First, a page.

“The parents in the community came from a different world and although in many cases are now employed, are still struggling to hold their family together and still be a part of Israeli society. On the other hand, the first priority of their children is to be ‘part of the crowd,’ and they do not want always the same foods and pastime skills that their parents are famous for.
“Whatever we do for the children is with the permission of the parents. Financial and emotional support from the FPF is carried out quietly. We have watched these children grow up in very difficult situations, and it is with pride that we have helped many of them become solid members of their community and Israel. We are delighted with their ambition and have a waiting list for scholarships as they choose to further their education both in academia, in professional courses and advanced degrees, particularly in nursing, social work and master’s degrees in educational counseling.”
“DURING A child’s life, there are many facets to his or her education,” continues Biton. “During the year FPF helps provide the fees for after-school activities that round out a child’s life. These children want to have experiences like the other children in their class.
Therefore, hugim [activities] like football, dance and jazz are very popular. Also successful are the afterschool hot lunch and studies programs in the schools, as well as an English tutoring program given by FPF volunteers that provide edge to the child’s studies and an additional needed framework for their days.”
Biton’s personal dream for these children is that the instrumental music program in Netanya schools, which provided violin and piano lessons to the city’s youth, be reinstated. “Unfortunately, It was discontinued for lack of funds,” she explains. “It was so wonderful to see how many Ethiopian children were interested in learning these instruments that brought an entirely new dimension to their lives. I wish we could find the means to continue it.”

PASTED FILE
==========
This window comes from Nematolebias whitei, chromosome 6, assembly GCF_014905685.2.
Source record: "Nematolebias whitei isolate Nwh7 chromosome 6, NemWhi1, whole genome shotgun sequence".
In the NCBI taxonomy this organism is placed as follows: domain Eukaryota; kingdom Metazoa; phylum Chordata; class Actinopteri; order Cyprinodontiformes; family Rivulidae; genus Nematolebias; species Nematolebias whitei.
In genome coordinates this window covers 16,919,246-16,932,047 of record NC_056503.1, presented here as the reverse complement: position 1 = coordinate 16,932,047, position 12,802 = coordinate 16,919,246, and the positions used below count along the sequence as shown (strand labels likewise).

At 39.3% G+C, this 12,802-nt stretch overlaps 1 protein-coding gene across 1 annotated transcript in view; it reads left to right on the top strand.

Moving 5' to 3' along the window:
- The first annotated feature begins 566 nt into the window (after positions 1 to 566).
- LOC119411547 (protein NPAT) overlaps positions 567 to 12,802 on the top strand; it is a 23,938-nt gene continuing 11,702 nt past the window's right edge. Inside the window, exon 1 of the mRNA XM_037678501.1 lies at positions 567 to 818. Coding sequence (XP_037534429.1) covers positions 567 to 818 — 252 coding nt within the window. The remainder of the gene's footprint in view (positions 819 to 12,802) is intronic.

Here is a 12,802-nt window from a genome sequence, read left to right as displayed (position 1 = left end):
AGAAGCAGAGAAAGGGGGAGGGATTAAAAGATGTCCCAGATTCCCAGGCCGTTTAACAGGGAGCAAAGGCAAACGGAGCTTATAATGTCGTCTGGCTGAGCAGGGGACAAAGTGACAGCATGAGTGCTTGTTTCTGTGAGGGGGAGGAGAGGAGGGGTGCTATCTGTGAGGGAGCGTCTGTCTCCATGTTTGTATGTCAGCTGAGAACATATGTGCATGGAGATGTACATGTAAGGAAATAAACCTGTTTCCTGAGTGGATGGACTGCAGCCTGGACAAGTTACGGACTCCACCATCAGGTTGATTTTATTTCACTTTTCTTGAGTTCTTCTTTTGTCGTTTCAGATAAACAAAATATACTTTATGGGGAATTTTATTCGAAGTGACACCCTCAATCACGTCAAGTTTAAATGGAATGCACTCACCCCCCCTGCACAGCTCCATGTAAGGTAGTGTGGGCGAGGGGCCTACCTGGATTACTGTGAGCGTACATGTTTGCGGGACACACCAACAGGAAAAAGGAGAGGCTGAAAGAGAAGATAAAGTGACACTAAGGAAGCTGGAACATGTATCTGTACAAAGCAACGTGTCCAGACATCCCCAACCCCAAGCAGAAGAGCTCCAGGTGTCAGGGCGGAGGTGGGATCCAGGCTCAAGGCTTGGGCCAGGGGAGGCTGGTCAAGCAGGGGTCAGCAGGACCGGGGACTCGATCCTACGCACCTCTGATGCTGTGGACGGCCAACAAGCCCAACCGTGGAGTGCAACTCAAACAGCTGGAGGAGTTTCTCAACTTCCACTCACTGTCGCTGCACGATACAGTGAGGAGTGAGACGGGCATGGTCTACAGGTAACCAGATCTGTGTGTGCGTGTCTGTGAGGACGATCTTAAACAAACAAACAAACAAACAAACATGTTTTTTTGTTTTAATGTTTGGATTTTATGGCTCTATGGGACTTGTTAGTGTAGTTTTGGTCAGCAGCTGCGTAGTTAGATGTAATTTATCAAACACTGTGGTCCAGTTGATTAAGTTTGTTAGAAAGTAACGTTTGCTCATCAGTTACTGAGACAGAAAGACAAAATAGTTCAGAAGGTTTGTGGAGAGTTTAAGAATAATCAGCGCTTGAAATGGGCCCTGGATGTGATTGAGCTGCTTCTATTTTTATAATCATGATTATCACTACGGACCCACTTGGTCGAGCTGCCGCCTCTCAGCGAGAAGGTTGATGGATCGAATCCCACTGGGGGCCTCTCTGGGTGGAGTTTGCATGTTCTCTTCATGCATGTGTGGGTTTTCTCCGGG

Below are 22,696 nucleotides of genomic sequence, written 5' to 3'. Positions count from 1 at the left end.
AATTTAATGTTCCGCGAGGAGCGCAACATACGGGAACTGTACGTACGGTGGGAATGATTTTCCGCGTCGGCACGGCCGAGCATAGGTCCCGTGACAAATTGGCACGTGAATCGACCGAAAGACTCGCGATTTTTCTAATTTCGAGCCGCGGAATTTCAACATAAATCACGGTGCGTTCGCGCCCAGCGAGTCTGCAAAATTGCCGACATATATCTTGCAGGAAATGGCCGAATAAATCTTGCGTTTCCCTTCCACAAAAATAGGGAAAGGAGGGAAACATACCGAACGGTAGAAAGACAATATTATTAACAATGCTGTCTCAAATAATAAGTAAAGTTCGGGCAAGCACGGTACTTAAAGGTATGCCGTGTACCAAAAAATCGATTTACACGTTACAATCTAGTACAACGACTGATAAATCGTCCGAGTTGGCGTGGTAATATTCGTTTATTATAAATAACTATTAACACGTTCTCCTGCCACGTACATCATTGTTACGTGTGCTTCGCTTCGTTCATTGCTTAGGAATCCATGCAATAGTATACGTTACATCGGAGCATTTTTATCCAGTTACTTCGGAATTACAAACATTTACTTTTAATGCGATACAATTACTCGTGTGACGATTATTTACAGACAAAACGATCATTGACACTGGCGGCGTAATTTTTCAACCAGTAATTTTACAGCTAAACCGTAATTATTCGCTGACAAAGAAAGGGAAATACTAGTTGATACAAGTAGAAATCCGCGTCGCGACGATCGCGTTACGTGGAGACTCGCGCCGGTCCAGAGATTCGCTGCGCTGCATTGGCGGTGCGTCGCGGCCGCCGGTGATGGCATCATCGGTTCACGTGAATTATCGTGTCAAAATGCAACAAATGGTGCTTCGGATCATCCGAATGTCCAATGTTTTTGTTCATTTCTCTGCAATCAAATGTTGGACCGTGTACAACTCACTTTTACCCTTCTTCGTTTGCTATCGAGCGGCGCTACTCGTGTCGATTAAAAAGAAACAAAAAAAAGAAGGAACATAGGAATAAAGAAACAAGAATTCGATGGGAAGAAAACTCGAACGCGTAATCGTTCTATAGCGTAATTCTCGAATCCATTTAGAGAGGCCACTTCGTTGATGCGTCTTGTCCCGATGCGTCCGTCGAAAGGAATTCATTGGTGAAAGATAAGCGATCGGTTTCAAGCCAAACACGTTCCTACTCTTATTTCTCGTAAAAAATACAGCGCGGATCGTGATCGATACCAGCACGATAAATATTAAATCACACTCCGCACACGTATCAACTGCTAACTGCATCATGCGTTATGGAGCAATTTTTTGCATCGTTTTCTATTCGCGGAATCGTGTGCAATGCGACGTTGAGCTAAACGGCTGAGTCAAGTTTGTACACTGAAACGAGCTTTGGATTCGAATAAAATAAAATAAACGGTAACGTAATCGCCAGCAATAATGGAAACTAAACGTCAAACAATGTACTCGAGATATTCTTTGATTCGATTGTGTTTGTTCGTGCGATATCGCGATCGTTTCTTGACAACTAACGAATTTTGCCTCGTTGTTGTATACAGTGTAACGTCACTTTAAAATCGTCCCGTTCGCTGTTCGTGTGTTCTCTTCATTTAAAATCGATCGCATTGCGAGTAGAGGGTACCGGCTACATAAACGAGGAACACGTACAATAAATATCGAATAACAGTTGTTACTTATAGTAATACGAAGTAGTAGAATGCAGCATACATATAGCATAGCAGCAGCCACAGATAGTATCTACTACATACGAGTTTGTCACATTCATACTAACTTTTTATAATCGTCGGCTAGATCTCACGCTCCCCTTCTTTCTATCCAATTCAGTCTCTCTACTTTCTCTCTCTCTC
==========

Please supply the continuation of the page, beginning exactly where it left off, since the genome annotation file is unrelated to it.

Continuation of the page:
The FPF has initiated new projects for the adult members of the Ethiopian community, which now include a budget and banking course focused on reading bank statements, writing checks and dealing with credit cards.
For the older members of the community, FPF operates a Senior Citizen Club with a hot meal three times a week. Their grant from a Dutch organization expired and for the continuation of this project they are looking for additional funding.
Following the dictum of our Sages to help a person by giving him or her the tools to help themselves, FPF has initiated a Gardening Project with the city of Netanya.
FPF has an agreement with the city to hire Ethiopian gardening crews who take care of the public gardens and green areas. This is a cooperative that provides employment for five workers per crew. The city covers the costs of the operation, including salaries, but the FPF must buy the equipment which comes to about $15,000 per crew.
The FPF has a commitment from the city to employ as many crews as they can equip. This provides not only an income for the workers but also a sense of selfworth.
“We want to see a better life for these lovely, hardworking and gentle people,” says FPF chairman Anne Silverman. It has been our good fortune to have had solid support not only from our members in Israel but also from various overseas sources, including funds and foundations in the US, Holland, Switzerland and the British Friends of the Forgotten People.
“It is our joy to be able to supply not only assistance and basic needs for this community but also some of the needed extras in life which give people the strength to help themselves.”